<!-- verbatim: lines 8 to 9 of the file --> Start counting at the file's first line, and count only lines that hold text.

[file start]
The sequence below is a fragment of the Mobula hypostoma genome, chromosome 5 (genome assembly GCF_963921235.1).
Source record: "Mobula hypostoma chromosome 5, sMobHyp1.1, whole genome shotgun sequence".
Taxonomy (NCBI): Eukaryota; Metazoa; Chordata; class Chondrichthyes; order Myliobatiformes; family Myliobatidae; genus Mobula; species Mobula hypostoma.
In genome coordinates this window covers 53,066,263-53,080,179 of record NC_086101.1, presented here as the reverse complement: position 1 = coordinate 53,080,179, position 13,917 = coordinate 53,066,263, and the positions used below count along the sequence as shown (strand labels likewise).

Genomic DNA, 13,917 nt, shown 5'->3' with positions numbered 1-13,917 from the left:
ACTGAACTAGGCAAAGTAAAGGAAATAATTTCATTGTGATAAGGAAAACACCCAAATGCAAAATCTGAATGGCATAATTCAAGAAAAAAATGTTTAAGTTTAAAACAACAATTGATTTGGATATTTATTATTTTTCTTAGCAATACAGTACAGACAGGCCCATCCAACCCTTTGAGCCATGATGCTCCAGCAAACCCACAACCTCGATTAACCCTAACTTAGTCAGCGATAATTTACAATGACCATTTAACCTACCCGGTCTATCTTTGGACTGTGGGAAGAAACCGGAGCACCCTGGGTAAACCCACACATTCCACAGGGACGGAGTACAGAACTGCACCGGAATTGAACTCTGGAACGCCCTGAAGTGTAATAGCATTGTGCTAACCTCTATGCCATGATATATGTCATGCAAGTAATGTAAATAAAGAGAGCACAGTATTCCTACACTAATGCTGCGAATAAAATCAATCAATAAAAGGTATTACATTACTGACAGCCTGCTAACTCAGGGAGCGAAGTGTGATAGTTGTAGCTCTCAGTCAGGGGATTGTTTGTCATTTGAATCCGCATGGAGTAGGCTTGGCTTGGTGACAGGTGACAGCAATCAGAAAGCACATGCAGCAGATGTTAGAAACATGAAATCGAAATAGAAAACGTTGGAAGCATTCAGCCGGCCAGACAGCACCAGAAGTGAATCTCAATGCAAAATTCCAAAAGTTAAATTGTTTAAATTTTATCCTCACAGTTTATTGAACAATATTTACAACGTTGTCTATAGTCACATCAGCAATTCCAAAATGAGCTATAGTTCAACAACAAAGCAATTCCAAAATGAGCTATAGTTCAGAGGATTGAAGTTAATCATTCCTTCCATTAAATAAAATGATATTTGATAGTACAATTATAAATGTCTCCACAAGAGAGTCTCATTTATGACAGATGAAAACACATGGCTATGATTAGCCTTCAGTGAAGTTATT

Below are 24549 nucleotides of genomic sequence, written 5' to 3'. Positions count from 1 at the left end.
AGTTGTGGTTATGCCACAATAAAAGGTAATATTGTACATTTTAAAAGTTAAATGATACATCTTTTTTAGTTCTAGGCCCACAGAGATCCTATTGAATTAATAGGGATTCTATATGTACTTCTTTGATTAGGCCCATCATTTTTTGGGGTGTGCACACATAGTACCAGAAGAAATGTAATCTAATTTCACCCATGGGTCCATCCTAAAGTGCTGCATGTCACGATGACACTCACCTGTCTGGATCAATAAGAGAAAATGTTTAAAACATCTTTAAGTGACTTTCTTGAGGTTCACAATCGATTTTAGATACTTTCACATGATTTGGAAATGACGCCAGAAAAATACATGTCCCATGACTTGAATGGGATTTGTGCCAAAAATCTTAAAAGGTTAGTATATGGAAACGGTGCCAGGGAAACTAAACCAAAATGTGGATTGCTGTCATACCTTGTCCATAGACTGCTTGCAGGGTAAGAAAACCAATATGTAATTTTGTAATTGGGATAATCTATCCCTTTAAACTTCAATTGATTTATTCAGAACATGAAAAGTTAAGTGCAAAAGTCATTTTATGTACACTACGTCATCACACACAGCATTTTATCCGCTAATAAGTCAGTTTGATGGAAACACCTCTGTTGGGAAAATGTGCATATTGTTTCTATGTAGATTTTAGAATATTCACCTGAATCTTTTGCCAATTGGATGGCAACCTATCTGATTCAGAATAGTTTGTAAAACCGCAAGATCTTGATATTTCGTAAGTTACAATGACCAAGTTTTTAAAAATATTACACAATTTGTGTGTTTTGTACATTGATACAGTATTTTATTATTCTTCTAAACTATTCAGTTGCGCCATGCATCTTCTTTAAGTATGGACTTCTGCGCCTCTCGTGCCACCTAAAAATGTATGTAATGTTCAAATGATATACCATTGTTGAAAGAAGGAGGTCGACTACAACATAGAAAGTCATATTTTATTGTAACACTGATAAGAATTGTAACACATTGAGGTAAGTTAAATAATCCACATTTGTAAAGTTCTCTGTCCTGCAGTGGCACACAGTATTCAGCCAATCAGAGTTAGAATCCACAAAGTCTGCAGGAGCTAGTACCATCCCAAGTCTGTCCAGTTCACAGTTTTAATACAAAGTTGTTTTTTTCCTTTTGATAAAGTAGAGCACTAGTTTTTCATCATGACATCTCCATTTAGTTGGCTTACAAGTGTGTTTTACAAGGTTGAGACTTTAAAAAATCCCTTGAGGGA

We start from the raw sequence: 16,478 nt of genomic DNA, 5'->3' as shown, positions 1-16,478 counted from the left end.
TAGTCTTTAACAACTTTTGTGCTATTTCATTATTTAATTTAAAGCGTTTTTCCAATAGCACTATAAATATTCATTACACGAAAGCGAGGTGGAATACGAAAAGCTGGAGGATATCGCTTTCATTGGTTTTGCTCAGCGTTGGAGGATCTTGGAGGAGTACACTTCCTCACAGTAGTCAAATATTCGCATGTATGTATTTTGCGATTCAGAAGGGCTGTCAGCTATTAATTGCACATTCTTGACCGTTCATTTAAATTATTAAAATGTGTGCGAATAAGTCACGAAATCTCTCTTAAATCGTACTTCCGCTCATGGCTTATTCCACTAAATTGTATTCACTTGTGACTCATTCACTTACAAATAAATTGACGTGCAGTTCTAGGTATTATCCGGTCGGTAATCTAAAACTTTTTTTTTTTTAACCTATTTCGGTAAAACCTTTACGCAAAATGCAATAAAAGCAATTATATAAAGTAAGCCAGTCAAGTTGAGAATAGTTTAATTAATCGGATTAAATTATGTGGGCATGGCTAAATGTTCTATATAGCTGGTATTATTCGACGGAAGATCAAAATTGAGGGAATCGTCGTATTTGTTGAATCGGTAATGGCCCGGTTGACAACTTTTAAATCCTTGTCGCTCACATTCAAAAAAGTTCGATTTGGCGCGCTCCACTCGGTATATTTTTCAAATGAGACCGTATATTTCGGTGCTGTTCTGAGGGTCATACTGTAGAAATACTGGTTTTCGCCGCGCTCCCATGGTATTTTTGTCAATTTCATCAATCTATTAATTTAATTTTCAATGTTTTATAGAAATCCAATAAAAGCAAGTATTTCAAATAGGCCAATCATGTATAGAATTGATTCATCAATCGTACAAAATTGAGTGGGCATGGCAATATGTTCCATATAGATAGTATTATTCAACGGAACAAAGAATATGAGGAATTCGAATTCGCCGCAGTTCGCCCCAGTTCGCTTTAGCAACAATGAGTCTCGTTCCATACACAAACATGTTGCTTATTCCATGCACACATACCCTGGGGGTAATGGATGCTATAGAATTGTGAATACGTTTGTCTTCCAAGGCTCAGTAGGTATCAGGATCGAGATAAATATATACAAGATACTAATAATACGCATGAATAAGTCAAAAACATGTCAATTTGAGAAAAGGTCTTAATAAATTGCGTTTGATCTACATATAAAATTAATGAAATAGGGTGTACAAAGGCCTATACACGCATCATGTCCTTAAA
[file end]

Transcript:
AGTTGTGGTTATGCCACAATAAAAGGTAATATTGTACATTTTAAAAGTTAAATGATACATCTTTTTTAGTTCTAGGCCCACAGAGATCCTATTGAATTAATAGGGATTCTATATGTACTTCTTTGATTAGGCCCATCATTTTTTGGGGTGTGCACACATAGTACCAGAAGAAATGTAATCTAATTTCACCCATGGGTCCATCCTAAAGTGCTGCATGTCACGATGACACTCACCTGTCTGGATCAATAAGAGAAAATGTTTAAAACATCTTTAAGTGACTTTCTTGAGGTTCACAATCGATTTTAGATACTTTCACATGATTTGGAAATGACGCCAGAAAAATACATGTCCCATGACTTGAATGGGATTTGTGCCAAAAATCTTAAAAGGTTAGTATATGGAAACGGTGCCAGGGAAACTAAACCAAAATGTGGATTGCTGTCATACCTTGTCCATAGACTGCTTGCAGGGTAAGAAAACCAATATGTAATTTTGTAATTGGGATAATCTATCCCTTTAAACTTCAATTGATTTATTCAGAACATGAAAAGTTAAGTGCAAAAGTCATTTTATGTACACTACGTCATCACACACAGCATTTTATCCGCTAATAAGTCAGTTTGATGGAAACACCTCTGTTGGGAAAATGTGCATATTGTTTCTATGTAGATTTTAGAATATTCACCTGAATCTTTTGCCAATTGGATGGCAACCTATCTGATTCAGAATAGTTTGTAAAACCGCAAGATCTTGATATTTCGTAAGTTACAATGACCAAGTTTTTAAAAATATTACACAATTTGTGTGTTTTGTACATTGATACAGTATTTTATTATTCTTCTAAACTATTCAGTTGCGCCATGCATCTTCTTTAAGTATGGACTTCTGCGCCTCTCGTGCCACCTAAAAATGTATGTAATGTTCAAATGATATACCATTGTTGAAAGAAGGAGGTCGACTACAACATAGAAAGTCATATTTTATTGTAACACTGATAAGAATTGTAACACATTGAGGTAAGTTAAATAATCCACATTTGTAAAGTTCTCTGTCCTGCAGTGGCACACAGTATTCAGCCAATCAGAGTTAGAATCCACAAAGTCTGCAGGAGCTAGTACCATCCCAAGTCTGTCCAGTTCACAGTTTTAATACAAAGTTGTTTTTTTCCTTTTGATAAAGTAGAGCACTAGTTTTTCATCATGACATCTCCATTTAGTTGGCTTACAAGTGTGTTTTACAAGGTTGAGACTTTAAAAAATCCCTTGAGGGA

We start from the raw sequence: 16,478 nt of genomic DNA, 5'->3' as shown, positions 1-16,478 counted from the left end.